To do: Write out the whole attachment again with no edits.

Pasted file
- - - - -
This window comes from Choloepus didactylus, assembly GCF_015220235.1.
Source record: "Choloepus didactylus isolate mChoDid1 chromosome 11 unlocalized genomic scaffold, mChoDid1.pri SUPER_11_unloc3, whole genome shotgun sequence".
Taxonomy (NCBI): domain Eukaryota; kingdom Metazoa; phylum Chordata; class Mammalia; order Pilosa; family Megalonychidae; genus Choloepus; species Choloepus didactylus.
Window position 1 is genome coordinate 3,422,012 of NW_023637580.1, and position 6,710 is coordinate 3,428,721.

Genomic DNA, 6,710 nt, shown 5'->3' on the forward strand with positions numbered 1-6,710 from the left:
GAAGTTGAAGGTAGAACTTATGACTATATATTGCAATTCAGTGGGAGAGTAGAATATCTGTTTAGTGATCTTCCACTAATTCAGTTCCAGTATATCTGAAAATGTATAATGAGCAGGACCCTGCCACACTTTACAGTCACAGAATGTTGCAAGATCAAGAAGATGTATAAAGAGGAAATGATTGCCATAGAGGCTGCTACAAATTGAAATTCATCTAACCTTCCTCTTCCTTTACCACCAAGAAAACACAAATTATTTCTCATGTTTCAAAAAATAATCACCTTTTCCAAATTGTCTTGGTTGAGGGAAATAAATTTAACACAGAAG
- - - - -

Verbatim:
This window comes from Choloepus didactylus, assembly GCF_015220235.1.
Source record: "Choloepus didactylus isolate mChoDid1 chromosome 11 unlocalized genomic scaffold, mChoDid1.pri SUPER_11_unloc3, whole genome shotgun sequence".
Taxonomy (NCBI): domain Eukaryota; kingdom Metazoa; phylum Chordata; class Mammalia; order Pilosa; family Megalonychidae; genus Choloepus; species Choloepus didactylus.
Window position 1 is genome coordinate 3,422,012 of NW_023637580.1, and position 6,710 is coordinate 3,428,721.

Genomic DNA, 6,710 nt, shown 5'->3' on the forward strand with positions numbered 1-6,710 from the left:
GAAGTTGAAGGTAGAACTTATGACTATATATTGCAATTCAGTGGGAGAGTAGAATATCTGTTTAGTGATCTTCCACTAATTCAGTTCCAGTATATCTGAAAATGTATAATGAGCAGGACCCTGCCACACTTTACAGTCACAGAATGTTGCAAGATCAAGAAGATGTATAAAGAGGAAATGATTGCCATAGAGGCTGCTACAAATTGAAATTCATCTAACCTTCCTCTTCCTTTACCACCAAGAAAACACAAATTATTTCTCATGTTTCAAAAAATAATCACCTTTTCCAAATTGTCTTGGTTGAGGGAAATAAATTTAACACAGAAG